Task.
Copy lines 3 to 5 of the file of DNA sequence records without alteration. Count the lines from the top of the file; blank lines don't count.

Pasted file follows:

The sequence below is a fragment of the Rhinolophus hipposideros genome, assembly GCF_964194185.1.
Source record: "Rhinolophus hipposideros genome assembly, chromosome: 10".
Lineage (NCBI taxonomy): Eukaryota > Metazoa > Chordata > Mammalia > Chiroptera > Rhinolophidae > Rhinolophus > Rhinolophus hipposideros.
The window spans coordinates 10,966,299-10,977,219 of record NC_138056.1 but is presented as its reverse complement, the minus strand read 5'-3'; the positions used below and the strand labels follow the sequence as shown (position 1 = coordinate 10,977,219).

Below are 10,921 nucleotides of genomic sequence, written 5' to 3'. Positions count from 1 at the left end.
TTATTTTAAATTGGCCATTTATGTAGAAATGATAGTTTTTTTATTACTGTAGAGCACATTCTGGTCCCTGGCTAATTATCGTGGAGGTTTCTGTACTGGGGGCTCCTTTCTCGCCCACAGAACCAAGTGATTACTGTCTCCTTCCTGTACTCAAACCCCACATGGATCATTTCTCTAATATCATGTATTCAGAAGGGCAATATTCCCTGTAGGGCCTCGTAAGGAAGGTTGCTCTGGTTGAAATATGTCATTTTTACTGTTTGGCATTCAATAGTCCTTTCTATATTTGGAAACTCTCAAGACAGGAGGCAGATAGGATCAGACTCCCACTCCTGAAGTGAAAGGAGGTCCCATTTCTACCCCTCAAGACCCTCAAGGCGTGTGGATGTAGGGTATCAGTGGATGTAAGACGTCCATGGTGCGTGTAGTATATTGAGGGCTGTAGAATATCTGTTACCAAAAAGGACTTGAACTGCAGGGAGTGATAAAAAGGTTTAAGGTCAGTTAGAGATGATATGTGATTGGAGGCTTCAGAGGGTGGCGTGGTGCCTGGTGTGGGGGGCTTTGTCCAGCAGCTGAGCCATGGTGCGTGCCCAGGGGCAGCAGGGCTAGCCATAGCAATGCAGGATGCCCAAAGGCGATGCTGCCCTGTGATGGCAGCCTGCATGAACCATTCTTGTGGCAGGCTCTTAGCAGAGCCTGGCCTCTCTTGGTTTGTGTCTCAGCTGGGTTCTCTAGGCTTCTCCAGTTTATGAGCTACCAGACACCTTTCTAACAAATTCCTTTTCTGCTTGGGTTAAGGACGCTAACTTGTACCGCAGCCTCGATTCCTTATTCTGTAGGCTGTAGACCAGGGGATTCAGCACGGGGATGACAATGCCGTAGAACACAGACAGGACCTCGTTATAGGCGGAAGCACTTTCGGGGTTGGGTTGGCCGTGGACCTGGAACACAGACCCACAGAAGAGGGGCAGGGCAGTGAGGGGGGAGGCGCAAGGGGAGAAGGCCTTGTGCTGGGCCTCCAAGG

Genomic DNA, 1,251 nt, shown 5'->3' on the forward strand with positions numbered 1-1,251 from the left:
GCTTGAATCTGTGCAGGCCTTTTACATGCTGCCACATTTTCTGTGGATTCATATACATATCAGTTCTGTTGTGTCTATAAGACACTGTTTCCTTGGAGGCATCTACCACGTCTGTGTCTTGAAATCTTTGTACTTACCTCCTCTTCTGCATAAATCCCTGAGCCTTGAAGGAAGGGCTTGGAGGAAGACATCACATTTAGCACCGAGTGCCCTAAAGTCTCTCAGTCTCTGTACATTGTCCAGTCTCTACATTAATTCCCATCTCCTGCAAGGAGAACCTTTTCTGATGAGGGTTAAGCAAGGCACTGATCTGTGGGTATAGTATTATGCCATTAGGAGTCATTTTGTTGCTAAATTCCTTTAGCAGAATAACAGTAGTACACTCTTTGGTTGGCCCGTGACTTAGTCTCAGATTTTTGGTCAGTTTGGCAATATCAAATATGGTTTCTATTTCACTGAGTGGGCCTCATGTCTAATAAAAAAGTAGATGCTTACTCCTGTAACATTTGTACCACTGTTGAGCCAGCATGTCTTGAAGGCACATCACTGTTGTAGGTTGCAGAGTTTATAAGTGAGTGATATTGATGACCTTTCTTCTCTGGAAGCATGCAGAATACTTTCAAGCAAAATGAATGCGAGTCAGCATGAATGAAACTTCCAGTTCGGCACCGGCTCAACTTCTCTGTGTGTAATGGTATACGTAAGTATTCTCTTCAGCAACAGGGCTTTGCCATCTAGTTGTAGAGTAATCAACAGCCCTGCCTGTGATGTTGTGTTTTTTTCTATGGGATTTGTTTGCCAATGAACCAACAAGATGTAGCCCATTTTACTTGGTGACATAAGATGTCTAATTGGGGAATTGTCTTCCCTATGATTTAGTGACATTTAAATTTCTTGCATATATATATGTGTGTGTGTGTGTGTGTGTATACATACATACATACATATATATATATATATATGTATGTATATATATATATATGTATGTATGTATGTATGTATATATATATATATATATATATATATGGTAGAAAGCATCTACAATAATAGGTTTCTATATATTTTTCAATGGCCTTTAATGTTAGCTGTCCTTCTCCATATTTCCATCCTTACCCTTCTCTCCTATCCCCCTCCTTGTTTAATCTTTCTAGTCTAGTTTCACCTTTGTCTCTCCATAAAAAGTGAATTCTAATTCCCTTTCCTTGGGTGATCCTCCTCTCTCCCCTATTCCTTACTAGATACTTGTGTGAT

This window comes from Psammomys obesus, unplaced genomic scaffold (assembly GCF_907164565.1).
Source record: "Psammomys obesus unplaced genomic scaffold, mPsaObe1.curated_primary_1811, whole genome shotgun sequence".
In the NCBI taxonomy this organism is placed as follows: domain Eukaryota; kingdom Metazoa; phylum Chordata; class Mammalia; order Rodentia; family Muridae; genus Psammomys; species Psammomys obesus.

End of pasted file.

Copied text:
Lineage (NCBI taxonomy): Eukaryota > Metazoa > Chordata > Mammalia > Chiroptera > Rhinolophidae > Rhinolophus > Rhinolophus hipposideros.
The window spans coordinates 10,966,299-10,977,219 of record NC_138056.1 but is presented as its reverse complement, the minus strand read 5'-3'; the positions used below and the strand labels follow the sequence as shown (position 1 = coordinate 10,977,219).

Below are 10,921 nucleotides of genomic sequence, written 5' to 3'. Positions count from 1 at the left end.